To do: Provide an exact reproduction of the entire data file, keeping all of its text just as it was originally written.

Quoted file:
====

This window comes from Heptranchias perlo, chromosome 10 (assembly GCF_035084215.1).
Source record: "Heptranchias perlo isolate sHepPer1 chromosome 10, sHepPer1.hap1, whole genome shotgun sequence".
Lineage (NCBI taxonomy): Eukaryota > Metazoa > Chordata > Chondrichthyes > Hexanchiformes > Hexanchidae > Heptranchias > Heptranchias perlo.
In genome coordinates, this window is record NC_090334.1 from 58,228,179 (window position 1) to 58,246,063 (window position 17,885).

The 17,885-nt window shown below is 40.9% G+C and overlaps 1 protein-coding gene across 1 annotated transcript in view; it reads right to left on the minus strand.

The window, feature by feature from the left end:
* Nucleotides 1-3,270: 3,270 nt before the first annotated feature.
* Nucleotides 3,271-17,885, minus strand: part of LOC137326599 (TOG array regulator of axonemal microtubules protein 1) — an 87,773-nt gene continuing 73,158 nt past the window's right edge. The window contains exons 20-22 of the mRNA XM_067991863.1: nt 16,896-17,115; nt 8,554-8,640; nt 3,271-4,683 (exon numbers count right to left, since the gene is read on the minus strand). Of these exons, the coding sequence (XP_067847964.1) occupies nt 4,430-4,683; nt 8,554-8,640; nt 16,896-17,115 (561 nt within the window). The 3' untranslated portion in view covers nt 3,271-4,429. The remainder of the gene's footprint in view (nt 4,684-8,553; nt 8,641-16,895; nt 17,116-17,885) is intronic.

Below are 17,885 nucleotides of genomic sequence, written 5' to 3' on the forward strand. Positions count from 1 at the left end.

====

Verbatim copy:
This window comes from Heptranchias perlo, chromosome 10 (assembly GCF_035084215.1).
Source record: "Heptranchias perlo isolate sHepPer1 chromosome 10, sHepPer1.hap1, whole genome shotgun sequence".
Lineage (NCBI taxonomy): Eukaryota > Metazoa > Chordata > Chondrichthyes > Hexanchiformes > Hexanchidae > Heptranchias > Heptranchias perlo.
In genome coordinates, this window is record NC_090334.1 from 58,228,179 (window position 1) to 58,246,063 (window position 17,885).

The 17,885-nt window shown below is 40.9% G+C and overlaps 1 protein-coding gene across 1 annotated transcript in view; it reads right to left on the minus strand.

The window, feature by feature from the left end:
* Nucleotides 1-3,270: 3,270 nt before the first annotated feature.
* Nucleotides 3,271-17,885, minus strand: part of LOC137326599 (TOG array regulator of axonemal microtubules protein 1) — an 87,773-nt gene continuing 73,158 nt past the window's right edge. The window contains exons 20-22 of the mRNA XM_067991863.1: nt 16,896-17,115; nt 8,554-8,640; nt 3,271-4,683 (exon numbers count right to left, since the gene is read on the minus strand). Of these exons, the coding sequence (XP_067847964.1) occupies nt 4,430-4,683; nt 8,554-8,640; nt 16,896-17,115 (561 nt within the window). The 3' untranslated portion in view covers nt 3,271-4,429. The remainder of the gene's footprint in view (nt 4,684-8,553; nt 8,641-16,895; nt 17,116-17,885) is intronic.

Below are 17,885 nucleotides of genomic sequence, written 5' to 3' on the forward strand. Positions count from 1 at the left end.